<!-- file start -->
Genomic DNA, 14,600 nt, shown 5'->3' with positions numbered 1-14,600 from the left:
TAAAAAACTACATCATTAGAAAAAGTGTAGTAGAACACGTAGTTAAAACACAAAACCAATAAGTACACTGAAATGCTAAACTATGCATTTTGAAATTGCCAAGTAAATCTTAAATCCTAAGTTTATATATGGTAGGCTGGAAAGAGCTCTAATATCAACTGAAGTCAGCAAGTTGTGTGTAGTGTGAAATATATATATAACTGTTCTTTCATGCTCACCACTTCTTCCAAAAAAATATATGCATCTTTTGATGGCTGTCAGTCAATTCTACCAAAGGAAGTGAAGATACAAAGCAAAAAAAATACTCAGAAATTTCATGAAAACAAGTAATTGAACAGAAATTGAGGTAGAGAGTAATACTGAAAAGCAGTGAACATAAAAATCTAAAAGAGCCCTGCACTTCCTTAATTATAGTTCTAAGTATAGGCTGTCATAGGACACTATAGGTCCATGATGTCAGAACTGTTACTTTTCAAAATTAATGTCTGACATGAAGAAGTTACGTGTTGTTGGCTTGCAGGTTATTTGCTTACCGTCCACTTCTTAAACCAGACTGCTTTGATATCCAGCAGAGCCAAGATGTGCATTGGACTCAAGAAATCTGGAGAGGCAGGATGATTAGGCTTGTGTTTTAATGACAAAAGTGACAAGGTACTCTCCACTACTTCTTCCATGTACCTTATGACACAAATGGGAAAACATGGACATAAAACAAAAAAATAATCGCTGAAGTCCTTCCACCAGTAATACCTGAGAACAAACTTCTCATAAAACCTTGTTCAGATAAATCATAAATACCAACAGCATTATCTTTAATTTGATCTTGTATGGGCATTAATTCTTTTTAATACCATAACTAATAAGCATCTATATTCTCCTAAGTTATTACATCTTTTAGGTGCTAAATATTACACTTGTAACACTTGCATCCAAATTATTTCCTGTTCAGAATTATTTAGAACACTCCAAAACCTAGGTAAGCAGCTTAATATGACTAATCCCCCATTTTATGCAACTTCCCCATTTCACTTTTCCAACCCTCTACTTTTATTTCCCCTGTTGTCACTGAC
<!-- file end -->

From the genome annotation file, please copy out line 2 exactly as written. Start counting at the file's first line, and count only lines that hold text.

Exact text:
TAAAAAACTACATCATTAGAAAAAGTGTAGTAGAACACGTAGTTAAAACACAAAACCAATAAGTACACTGAAATGCTAAACTATGCATTTTGAAATTGCCAAGTAAATCTTAAATCCTAAGTTTATATATGGTAGGCTGGAAAGAGCTCTAATATCAACTGAAGTCAGCAAGTTGTGTGTAGTGTGAAATATATATATAACTGTTCTTTCATGCTCACCACTTCTTCCAAAAAAATATATGCATCTTTTGATGGCTGTCAGTCAATTCTACCAAAGGAAGTGAAGATACAAAGCAAAAAAAATACTCAGAAATTTCATGAAAACAAGTAATTGAACAGAAATTGAGGTAGAGAGTAATACTGAAAAGCAGTGAACATAAAAATCTAAAAGAGCCCTGCACTTCCTTAATTATAGTTCTAAGTATAGGCTGTCATAGGACACTATAGGTCCATGATGTCAGAACTGTTACTTTTCAAAATTAATGTCTGACATGAAGAAGTTACGTGTTGTTGGCTTGCAGGTTATTTGCTTACCGTCCACTTCTTAAACCAGACTGCTTTGATATCCAGCAGAGCCAAGATGTGCATTGGACTCAAGAAATCTGGAGAGGCAGGATGATTAGGCTTGTGTTTTAATGACAAAAGTGACAAGGTACTCTCCACTACTTCTTCCATGTACCTTATGACACAAATGGGAAAACATGGACATAAAACAAAAAAATAATCGCTGAAGTCCTTCCACCAGTAATACCTGAGAACAAACTTCTCATAAAACCTTGTTCAGATAAATCATAAATACCAACAGCATTATCTTTAATTTGATCTTGTATGGGCATTAATTCTTTTTAATACCATAACTAATAAGCATCTATATTCTCCTAAGTTATTACATCTTTTAGGTGCTAAATATTACACTTGTAACACTTGCATCCAAATTATTTCCTGTTCAGAATTATTTAGAACACTCCAAAACCTAGGTAAGCAGCTTAATATGACTAATCCCCCATTTTATGCAACTTCCCCATTTCACTTTTCCAACCCTCTACTTTTATTTCCCCTGTTGTCACTGAC